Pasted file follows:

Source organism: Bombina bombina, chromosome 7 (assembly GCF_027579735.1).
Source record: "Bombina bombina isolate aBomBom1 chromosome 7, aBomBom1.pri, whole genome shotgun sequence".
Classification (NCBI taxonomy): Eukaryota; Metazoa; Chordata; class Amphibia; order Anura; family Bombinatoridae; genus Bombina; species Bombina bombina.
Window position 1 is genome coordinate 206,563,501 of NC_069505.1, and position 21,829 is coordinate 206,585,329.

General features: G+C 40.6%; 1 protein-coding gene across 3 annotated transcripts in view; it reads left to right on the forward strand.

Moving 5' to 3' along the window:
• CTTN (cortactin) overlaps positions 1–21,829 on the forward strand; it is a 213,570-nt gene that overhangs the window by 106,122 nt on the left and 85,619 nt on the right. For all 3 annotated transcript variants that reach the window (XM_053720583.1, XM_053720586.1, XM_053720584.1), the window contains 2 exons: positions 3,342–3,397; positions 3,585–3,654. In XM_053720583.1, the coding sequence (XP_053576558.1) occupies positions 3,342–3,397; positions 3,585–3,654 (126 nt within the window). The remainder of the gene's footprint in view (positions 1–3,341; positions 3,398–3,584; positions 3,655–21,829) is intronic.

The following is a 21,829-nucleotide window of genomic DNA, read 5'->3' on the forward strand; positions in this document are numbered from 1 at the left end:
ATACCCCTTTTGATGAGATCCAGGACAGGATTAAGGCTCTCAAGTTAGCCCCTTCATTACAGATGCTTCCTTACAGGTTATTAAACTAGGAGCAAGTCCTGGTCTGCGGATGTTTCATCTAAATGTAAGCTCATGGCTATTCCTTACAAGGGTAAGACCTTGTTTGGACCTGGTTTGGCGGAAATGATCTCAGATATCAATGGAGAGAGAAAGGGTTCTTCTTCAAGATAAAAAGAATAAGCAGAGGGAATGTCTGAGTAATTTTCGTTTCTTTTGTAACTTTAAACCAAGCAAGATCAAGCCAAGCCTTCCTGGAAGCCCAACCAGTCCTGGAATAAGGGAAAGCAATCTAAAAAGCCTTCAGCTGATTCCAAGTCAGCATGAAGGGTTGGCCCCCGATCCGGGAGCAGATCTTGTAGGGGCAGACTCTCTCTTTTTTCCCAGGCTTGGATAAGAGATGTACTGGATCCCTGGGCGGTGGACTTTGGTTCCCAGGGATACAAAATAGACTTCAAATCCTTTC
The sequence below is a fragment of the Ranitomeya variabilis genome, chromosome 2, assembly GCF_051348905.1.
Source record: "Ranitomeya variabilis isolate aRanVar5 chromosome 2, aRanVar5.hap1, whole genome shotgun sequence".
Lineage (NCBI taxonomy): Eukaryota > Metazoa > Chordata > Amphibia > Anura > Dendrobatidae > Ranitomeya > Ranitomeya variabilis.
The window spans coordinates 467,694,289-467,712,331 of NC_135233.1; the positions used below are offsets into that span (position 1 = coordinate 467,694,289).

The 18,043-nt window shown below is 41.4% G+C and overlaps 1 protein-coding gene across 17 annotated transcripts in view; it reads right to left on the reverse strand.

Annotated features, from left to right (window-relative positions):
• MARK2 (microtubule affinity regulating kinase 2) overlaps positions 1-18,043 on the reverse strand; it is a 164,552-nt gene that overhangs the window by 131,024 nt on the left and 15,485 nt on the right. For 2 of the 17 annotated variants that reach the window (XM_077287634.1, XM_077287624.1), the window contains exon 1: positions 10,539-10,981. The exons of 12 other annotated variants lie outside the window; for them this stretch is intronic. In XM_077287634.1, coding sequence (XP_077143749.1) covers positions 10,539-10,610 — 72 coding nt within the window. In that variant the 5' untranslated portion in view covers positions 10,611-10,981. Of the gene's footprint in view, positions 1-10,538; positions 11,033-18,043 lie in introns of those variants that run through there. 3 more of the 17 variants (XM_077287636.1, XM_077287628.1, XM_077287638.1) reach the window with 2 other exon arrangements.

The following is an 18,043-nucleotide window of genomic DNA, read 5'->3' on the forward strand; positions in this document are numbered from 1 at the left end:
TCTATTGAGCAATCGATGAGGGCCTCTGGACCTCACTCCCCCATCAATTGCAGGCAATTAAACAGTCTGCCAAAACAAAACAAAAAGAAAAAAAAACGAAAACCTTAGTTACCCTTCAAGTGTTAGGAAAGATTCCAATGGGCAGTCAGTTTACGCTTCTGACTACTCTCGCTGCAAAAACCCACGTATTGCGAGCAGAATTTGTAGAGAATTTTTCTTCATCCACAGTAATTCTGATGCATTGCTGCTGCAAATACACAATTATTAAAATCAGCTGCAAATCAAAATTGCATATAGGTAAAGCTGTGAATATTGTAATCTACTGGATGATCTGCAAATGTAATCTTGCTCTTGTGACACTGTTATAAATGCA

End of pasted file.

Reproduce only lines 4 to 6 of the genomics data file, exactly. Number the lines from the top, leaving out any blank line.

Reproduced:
Window position 1 is genome coordinate 206,563,501 of NC_069505.1, and position 21,829 is coordinate 206,585,329.

General features: G+C 40.6%; 1 protein-coding gene across 3 annotated transcripts in view; it reads left to right on the forward strand.

Moving 5' to 3' along the window: